Motivating college students begins with helping them see down their academic path as clearly as possible. To achieve academic success, it’s important that students understand precisely what it takes to excel and set appropriate goals early on.
We asked college instructors if they agree with the statement: “Most students do all they can to succeed in college.” Learn what you can do to help students determine their motivations and achieve their goals.
From our pool of more than 700 instructors who weighed in, 3% strongly agree, 39% agree, 27% appear unsure, 28% disagree, and 2% strongly disagree.
Only 42% of instructors agree or strongly agree that students do all they can to succeed in college.
But what is keeping them from doing their best? Students who set ineffective goals may quickly find themselves less determined to do all they can to succeed, thus setting themselves up for failure. For example, students choosing a major based solely on what their parents want for them may lose interest in completing coursework. Or students who do not fully appreciate the requirements of a given academic path may become discouraged and lose steam.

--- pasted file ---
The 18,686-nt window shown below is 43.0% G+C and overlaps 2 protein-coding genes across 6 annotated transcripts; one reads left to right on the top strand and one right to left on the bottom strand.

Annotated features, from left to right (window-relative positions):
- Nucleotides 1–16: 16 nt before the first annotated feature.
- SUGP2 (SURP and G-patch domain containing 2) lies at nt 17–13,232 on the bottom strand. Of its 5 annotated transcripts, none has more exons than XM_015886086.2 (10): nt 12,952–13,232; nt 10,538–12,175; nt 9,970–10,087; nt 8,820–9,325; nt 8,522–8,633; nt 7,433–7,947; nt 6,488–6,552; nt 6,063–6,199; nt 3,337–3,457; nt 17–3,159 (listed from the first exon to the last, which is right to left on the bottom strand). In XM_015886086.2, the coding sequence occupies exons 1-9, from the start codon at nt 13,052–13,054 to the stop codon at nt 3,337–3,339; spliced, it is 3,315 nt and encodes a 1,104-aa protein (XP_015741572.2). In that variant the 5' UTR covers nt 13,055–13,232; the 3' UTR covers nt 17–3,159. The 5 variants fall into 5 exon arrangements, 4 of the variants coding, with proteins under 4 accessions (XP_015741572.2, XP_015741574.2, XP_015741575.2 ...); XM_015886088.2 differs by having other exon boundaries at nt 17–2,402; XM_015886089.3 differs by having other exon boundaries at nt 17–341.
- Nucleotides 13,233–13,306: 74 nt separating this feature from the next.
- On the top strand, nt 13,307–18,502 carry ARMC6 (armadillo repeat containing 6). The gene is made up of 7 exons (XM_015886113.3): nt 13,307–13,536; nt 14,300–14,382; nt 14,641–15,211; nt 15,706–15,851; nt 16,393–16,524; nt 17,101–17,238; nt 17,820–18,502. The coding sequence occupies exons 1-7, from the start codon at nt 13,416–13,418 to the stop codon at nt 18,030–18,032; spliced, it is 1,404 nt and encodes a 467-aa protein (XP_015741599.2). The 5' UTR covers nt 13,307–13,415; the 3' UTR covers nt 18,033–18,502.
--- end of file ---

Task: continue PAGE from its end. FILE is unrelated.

It’s also very important to challenging goals. In her recent webinar “The ABCS Approach to Goal Setting and Implementation,” Dr. Christine Harrington, explains that students who set challenging goals are more likely to do well. To learn more from Dr. Harrington on goal setting, visit our blog post, “The ABCS of Setting Goals.”
According to Dr. Constance Staley in her book, FOCUS on College Success, 4th Edition, it is important for students to determine what motivates them early on:
To assess your own motivation, it’s important to understand the difference between extrinsic and intrinsic motivation. People who are extrinsically, or externally, motivated learn in order to get a grade, earn credits, or complete a requirement, for example. They are motivated by things outside themselves.
People who are intrinsically, or internally, motivated learn because they’re curious, fascinated, challenged, or because they truly want to master a subject. They are motivated from within.
For some driven students, “extrinsic motivation” may be enough to get them through their courses. But many students will find that a passion for a subject will make or break their success. Ask your students to determine what type of motivation speaks to them to ensure that the goals they have set for themselves truly align with what they would like to get from their college experience as well as life.
Reference: Staley, Dr. Constance C. 2015. FOCUS on College Success, 4th Edition. Boston: Cengage Learning.